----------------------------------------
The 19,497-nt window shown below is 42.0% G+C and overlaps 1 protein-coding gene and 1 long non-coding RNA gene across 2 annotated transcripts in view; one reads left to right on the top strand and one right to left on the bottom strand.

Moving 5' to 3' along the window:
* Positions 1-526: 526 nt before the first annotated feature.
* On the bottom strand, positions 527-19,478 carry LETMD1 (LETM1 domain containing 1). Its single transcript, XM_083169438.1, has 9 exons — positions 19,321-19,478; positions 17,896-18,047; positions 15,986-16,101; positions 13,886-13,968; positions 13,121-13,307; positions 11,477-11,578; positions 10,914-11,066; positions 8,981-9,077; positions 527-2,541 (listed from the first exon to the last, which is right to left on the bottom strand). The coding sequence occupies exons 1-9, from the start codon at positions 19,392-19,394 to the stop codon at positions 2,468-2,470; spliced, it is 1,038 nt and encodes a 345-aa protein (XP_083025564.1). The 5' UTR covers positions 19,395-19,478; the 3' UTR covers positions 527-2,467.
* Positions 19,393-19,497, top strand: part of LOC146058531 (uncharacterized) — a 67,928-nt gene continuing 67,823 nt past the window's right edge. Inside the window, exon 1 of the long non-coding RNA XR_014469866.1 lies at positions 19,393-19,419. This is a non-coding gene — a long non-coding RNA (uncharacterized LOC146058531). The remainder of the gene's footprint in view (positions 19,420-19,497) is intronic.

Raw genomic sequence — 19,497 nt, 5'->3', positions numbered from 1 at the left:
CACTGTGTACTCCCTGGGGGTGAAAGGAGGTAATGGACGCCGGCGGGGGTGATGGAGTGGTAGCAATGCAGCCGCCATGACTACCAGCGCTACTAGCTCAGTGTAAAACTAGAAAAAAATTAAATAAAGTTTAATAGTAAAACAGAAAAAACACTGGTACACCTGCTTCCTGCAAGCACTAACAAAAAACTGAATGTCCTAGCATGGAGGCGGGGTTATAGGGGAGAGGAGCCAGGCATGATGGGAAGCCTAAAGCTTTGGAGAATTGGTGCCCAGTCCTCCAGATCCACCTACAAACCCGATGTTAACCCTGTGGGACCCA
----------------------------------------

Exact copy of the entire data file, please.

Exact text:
The 19,497-nt window shown below is 42.0% G+C and overlaps 1 protein-coding gene and 1 long non-coding RNA gene across 2 annotated transcripts in view; one reads left to right on the top strand and one right to left on the bottom strand.

Moving 5' to 3' along the window:
* Positions 1-526: 526 nt before the first annotated feature.
* On the bottom strand, positions 527-19,478 carry LETMD1 (LETM1 domain containing 1). Its single transcript, XM_083169438.1, has 9 exons — positions 19,321-19,478; positions 17,896-18,047; positions 15,986-16,101; positions 13,886-13,968; positions 13,121-13,307; positions 11,477-11,578; positions 10,914-11,066; positions 8,981-9,077; positions 527-2,541 (listed from the first exon to the last, which is right to left on the bottom strand). The coding sequence occupies exons 1-9, from the start codon at positions 19,392-19,394 to the stop codon at positions 2,468-2,470; spliced, it is 1,038 nt and encodes a 345-aa protein (XP_083025564.1). The 5' UTR covers positions 19,395-19,478; the 3' UTR covers positions 527-2,467.
* Positions 19,393-19,497, top strand: part of LOC146058531 (uncharacterized) — a 67,928-nt gene continuing 67,823 nt past the window's right edge. Inside the window, exon 1 of the long non-coding RNA XR_014469866.1 lies at positions 19,393-19,419. This is a non-coding gene — a long non-coding RNA (uncharacterized LOC146058531). The remainder of the gene's footprint in view (positions 19,420-19,497) is intronic.

Raw genomic sequence — 19,497 nt, 5'->3', positions numbered from 1 at the left:
CACTGTGTACTCCCTGGGGGTGAAAGGAGGTAATGGACGCCGGCGGGGGTGATGGAGTGGTAGCAATGCAGCCGCCATGACTACCAGCGCTACTAGCTCAGTGTAAAACTAGAAAAAAATTAAATAAAGTTTAATAGTAAAACAGAAAAAACACTGGTACACCTGCTTCCTGCAAGCACTAACAAAAAACTGAATGTCCTAGCATGGAGGCGGGGTTATAGGGGAGAGGAGCCAGGCATGATGGGAAGCCTAAAGCTTTGGAGAATTGGTGCCCAGTCCTCCAGATCCACCTACAAACCCGATGTTAACCCTGTGGGACCCA